• Post Reply Bookmark Topic Watch Topic
  • New Topic
programming forums Java Mobile Certification Databases Caching Books Engineering Micro Controllers OS Languages Paradigms IDEs Build Tools Frameworks Application Servers Open Source This Site Careers Other Pie Elite all forums
this forum made possible by our volunteer staff, including ...
Marshals:
  • Campbell Ritchie
  • Jeanne Boyarsky
  • Ron McLeod
  • Paul Clapham
  • Liutauras Vilda
Sheriffs:
  • paul wheaton
  • Rob Spoor
  • Devaka Cooray
Saloon Keepers:
  • Stephan van Hulst
  • Tim Holloway
  • Carey Brown
  • Frits Walraven
  • Tim Moores
Bartenders:
  • Mikalai Zaikin

Interpreted environment

 
Greenhorn
Posts: 19
  • Mark post as helpful
  • send pies
    Number of slices to send:
    Optional 'thank-you' note:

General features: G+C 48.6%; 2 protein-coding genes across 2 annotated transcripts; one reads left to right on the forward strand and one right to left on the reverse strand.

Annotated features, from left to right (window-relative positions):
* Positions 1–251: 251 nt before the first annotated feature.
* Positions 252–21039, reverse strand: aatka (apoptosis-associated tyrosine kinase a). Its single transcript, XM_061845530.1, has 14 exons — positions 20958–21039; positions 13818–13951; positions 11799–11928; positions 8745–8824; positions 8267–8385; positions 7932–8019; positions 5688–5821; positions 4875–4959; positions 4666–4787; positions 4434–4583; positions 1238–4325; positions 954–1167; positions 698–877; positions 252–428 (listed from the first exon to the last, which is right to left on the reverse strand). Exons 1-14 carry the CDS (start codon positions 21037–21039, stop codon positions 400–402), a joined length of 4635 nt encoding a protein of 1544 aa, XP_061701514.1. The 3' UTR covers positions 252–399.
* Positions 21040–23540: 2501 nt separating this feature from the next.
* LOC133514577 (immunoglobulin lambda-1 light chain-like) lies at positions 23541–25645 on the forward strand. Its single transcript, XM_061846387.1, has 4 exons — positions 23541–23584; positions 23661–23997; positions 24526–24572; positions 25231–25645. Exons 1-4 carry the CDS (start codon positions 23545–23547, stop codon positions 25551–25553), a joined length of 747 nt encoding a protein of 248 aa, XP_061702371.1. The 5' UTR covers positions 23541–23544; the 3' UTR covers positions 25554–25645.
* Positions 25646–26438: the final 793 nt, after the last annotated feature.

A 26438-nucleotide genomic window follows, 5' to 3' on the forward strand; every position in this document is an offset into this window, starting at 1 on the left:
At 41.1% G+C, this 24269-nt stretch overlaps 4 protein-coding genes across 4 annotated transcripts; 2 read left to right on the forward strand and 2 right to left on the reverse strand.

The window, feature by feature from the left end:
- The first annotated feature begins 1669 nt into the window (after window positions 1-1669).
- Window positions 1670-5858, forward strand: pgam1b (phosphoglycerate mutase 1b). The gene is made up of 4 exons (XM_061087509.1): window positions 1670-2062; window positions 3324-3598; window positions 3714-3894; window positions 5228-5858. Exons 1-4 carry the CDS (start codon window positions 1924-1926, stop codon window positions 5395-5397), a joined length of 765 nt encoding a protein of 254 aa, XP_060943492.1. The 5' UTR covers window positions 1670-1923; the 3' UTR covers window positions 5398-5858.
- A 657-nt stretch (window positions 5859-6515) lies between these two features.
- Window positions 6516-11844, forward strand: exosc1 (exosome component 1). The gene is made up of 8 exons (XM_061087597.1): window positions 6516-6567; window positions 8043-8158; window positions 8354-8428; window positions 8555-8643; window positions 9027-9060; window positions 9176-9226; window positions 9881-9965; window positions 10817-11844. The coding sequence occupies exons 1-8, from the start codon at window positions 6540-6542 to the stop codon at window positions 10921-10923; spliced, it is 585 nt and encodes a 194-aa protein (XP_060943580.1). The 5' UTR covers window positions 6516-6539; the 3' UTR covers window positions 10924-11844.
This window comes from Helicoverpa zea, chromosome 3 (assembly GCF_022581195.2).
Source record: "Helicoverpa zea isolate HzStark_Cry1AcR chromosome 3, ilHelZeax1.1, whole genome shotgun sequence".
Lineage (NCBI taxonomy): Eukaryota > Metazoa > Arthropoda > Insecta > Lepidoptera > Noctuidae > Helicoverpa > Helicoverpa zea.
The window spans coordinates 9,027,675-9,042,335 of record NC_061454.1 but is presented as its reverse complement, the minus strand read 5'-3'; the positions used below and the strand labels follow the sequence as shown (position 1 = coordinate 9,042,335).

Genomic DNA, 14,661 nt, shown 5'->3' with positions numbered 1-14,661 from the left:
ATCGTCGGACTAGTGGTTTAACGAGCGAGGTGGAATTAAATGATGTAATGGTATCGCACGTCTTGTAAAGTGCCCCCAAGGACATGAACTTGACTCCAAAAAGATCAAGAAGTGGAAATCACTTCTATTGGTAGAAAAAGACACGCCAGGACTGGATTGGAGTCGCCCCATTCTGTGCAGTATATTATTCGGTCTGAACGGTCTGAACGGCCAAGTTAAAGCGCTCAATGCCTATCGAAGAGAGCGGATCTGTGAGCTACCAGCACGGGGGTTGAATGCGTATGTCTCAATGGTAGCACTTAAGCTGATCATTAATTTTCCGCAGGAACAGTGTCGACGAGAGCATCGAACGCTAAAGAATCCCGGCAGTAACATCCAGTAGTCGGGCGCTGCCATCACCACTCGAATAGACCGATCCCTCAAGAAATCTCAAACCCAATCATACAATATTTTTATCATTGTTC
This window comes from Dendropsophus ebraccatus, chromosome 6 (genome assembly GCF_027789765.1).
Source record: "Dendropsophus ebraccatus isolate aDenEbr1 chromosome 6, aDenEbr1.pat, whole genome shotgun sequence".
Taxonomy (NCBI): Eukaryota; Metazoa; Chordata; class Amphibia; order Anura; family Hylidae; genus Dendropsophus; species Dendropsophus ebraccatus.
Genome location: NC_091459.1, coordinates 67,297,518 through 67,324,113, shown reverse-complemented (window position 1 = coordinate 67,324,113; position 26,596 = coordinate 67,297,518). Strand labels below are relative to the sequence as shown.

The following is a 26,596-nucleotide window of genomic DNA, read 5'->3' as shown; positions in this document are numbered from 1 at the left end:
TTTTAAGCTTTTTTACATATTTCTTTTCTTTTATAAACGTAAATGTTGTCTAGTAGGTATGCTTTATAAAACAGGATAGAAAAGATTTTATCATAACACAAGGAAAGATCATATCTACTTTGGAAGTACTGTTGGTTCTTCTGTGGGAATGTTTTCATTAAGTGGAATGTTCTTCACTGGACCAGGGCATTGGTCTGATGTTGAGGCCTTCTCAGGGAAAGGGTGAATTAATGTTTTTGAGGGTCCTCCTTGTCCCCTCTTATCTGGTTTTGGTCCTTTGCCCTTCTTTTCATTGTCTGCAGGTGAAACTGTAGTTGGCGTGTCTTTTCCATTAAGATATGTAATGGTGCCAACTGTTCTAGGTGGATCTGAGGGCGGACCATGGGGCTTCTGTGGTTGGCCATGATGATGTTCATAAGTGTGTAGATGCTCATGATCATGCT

• Quote
  • Report post to moderator
What are the benefits of interpreted environment? I have read that one of the benefits is -speed of development - It eliminates the compile-link-load-test cycle.
plez explain the same.
 
"The Hood"
Posts: 8521
  • Mark post as helpful
  • send pies
    Number of slices to send:
    Optional 'thank-you' note:
  • Quote
  • Report post to moderator
Well there are 2 different answers to this. For some 4th generation languages that are completely interpreted this is true. You write, you run. No compile step. Actually it is very pleasant to skip that compile part.
However that is NOT why Java has an interpreter. Java's reason is to make the compiled code machine independant. If you write code and compile it into byte-code, then someone runs it on their machine, whatever machine specific interpreter that they have on their machine interprets the byte-code. If it runs in a browser, the browser that they have will be compatible with that machine. If it runs in a JRE, it has to be a JRE compatible with their machine. Either way, the code does not need to change to take the environment into account.
 
reply
    Bookmark Topic Watch Topic
  • New Topic